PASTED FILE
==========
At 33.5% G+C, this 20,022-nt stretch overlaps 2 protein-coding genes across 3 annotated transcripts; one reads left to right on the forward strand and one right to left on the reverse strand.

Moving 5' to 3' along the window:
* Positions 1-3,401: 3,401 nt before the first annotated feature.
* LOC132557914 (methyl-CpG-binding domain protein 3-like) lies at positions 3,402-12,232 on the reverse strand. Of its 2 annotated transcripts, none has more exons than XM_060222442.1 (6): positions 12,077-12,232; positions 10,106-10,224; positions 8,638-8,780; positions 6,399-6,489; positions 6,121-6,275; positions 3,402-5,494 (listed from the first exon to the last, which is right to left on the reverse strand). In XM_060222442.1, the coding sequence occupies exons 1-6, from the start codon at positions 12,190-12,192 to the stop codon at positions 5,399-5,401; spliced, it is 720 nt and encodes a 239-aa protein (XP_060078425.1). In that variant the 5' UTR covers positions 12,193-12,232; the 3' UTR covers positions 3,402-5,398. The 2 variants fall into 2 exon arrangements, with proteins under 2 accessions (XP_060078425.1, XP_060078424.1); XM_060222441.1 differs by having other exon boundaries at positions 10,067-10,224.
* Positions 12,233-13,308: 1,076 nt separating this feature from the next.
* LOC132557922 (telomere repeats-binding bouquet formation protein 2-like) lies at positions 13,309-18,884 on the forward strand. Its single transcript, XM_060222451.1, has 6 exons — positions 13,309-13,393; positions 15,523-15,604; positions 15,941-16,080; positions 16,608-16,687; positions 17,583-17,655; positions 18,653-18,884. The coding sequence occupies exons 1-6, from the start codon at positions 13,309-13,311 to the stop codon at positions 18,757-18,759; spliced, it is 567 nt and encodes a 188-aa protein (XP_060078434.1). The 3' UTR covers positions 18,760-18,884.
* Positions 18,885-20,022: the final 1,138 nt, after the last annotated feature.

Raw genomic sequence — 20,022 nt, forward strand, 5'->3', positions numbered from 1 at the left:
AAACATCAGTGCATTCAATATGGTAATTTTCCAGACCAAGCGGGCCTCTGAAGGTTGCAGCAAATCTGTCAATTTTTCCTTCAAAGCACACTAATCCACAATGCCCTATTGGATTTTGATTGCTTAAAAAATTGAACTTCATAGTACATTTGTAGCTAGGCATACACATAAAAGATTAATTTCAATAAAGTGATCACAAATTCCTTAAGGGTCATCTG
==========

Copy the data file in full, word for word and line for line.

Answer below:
At 33.5% G+C, this 20,022-nt stretch overlaps 2 protein-coding genes across 3 annotated transcripts; one reads left to right on the forward strand and one right to left on the reverse strand.

Moving 5' to 3' along the window:
* Positions 1-3,401: 3,401 nt before the first annotated feature.
* LOC132557914 (methyl-CpG-binding domain protein 3-like) lies at positions 3,402-12,232 on the reverse strand. Of its 2 annotated transcripts, none has more exons than XM_060222442.1 (6): positions 12,077-12,232; positions 10,106-10,224; positions 8,638-8,780; positions 6,399-6,489; positions 6,121-6,275; positions 3,402-5,494 (listed from the first exon to the last, which is right to left on the reverse strand). In XM_060222442.1, the coding sequence occupies exons 1-6, from the start codon at positions 12,190-12,192 to the stop codon at positions 5,399-5,401; spliced, it is 720 nt and encodes a 239-aa protein (XP_060078425.1). In that variant the 5' UTR covers positions 12,193-12,232; the 3' UTR covers positions 3,402-5,398. The 2 variants fall into 2 exon arrangements, with proteins under 2 accessions (XP_060078425.1, XP_060078424.1); XM_060222441.1 differs by having other exon boundaries at positions 10,067-10,224.
* Positions 12,233-13,308: 1,076 nt separating this feature from the next.
* LOC132557922 (telomere repeats-binding bouquet formation protein 2-like) lies at positions 13,309-18,884 on the forward strand. Its single transcript, XM_060222451.1, has 6 exons — positions 13,309-13,393; positions 15,523-15,604; positions 15,941-16,080; positions 16,608-16,687; positions 17,583-17,655; positions 18,653-18,884. The coding sequence occupies exons 1-6, from the start codon at positions 13,309-13,311 to the stop codon at positions 18,757-18,759; spliced, it is 567 nt and encodes a 188-aa protein (XP_060078434.1). The 3' UTR covers positions 18,760-18,884.
* Positions 18,885-20,022: the final 1,138 nt, after the last annotated feature.

Raw genomic sequence — 20,022 nt, forward strand, 5'->3', positions numbered from 1 at the left:
AAACATCAGTGCATTCAATATGGTAATTTTCCAGACCAAGCGGGCCTCTGAAGGTTGCAGCAAATCTGTCAATTTTTCCTTCAAAGCACACTAATCCACAATGCCCTATTGGATTTTGATTGCTTAAAAAATTGAACTTCATAGTACATTTGTAGCTAGGCATACACATAAAAGATTAATTTCAATAAAGTGATCACAAATTCCTTAAGGGTCATCTG